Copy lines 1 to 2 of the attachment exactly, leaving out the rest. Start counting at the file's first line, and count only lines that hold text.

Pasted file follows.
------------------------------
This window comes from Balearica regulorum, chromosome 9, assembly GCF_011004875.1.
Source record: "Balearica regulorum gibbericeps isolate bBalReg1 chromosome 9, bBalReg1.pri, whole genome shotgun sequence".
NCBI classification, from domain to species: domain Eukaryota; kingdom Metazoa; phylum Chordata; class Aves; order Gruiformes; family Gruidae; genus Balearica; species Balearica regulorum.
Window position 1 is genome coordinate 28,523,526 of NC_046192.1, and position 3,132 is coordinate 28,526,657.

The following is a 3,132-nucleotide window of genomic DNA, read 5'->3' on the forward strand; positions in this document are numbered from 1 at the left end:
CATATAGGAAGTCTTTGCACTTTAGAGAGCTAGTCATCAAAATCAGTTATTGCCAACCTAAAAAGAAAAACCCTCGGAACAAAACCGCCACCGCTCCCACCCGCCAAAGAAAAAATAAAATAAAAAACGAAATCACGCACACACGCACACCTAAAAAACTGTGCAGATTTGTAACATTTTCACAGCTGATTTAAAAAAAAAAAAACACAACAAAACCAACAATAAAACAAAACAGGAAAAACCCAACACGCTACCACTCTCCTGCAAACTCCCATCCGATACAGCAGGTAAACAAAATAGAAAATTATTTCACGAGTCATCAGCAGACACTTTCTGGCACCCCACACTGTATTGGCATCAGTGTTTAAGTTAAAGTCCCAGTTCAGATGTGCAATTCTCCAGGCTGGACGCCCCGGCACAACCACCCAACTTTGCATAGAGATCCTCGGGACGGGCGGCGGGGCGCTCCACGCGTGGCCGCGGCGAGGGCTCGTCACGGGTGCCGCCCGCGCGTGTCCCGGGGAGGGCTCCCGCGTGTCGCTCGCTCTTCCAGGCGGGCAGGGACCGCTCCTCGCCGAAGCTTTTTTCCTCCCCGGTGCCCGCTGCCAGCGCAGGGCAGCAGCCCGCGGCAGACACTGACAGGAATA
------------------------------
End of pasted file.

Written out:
This window comes from Balearica regulorum, chromosome 9, assembly GCF_011004875.1.
Source record: "Balearica regulorum gibbericeps isolate bBalReg1 chromosome 9, bBalReg1.pri, whole genome shotgun sequence".